If your state has adopted the Uniform Fiduciary Access to Digital Assets Act (UFADAA) or the Revised Uniform Fiduciary Access to Digital Assets Act (RUFADAA)—46 states have—then it will be easier for loved ones to manage digital assets in case of incapacity or when you pass, as long as your estate plan addresses them.

Reference: Kiplinger (May 23, 2022) “Got Cryptocurrency or NFTs? They Need to Be in Your Estate Plan

 

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Can My Firearms Be Part of Estate Plan?

Firearms – It’s common to focus on the big assets when creating an estate plan, like the family home, investment accounts and life insurance, but personal property also needs to be addressed, especially if the items are of great value or if ownership is complicated. This is especially the case regarding firearms, discussed in a recent article, “In the Crosshairs: Guns in Estate Planning” from The National Law Review.

Your executor, personal representative or successor trustee is the person who takes on the fiduciary role of administering your estate, according to the directions in your last will and testament. What seems like a relatively simple transfer of your favorite shotgun to a family member could lead to serious legal problems, if the family member is a “prohibited person.”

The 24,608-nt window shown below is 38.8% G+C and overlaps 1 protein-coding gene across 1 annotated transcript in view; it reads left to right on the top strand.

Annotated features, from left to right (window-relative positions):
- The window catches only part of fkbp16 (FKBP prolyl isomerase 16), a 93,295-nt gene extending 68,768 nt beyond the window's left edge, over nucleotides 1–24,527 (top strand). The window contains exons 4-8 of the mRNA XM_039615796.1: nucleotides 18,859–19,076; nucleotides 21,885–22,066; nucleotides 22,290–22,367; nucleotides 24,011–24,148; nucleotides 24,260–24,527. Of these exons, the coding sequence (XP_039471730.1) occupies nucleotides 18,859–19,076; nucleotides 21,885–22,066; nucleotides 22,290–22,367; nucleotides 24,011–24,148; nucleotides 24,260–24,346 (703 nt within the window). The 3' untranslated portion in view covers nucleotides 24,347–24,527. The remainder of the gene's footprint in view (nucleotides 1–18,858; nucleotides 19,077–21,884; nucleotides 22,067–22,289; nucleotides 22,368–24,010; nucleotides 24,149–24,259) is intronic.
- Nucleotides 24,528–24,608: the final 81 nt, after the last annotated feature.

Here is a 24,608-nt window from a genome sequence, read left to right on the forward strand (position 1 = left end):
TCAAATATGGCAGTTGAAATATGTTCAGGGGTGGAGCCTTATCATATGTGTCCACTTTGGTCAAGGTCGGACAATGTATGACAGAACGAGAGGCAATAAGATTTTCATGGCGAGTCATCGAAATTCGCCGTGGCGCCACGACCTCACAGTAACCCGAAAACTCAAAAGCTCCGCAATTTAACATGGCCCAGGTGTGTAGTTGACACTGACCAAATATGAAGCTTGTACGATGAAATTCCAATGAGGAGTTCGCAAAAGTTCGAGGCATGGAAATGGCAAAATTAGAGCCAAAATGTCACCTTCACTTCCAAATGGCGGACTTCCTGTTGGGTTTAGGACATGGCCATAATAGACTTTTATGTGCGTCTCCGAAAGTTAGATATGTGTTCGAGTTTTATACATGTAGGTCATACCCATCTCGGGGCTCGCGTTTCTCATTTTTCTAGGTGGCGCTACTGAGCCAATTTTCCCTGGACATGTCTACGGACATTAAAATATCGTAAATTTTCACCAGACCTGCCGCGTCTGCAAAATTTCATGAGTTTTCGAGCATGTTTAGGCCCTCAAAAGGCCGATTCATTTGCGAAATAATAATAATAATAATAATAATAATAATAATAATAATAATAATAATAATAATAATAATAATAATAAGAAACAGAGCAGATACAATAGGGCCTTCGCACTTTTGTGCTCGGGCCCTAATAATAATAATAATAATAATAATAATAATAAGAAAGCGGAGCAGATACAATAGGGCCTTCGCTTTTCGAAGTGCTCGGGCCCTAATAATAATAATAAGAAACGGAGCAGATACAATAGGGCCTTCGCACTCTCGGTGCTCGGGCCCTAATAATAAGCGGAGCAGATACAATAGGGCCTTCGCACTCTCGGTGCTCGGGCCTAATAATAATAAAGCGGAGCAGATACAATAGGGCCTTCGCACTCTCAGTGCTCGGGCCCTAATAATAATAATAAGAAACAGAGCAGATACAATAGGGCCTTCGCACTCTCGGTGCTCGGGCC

The Gun Control Act of 1968 made it unlawful for certain people to ship, transport, receive or possess firearms or ammunition. This group includes persons with mental illness, felons, dishonorable discharges or domestic violence convictions. Unless your executor knows the family member and can confirm they do not belong to any of these categories, the transfer and receipt of the firearm could constitute criminal behavior.

Geography could be an issue as well. A federal firearms license holder must be used to transfer the firearm, if the recipient lives in a different state. Since guns laws vary widely throughout the US, transfers are not straightforward. Something perfectly legal in one state may be a felony in another.

Laws about guns and related devices change also. After a mass shooting event in Las Vegas in 2017, the bump stock, a device used to allow more shots to be fired from an assault weapon was made illegal and owners were advised to surrender or destroy any bump stocks in their possession. If the fiduciary doesn’t know anything about firearms, they may unwittingly commit a felony.

The risks of transferring firearms can be addressed with informed planning. Gun trusts are used to protect and plan, especially for unique items like registered machine guns, suppressors, short barrel rifles and short barrel shotguns.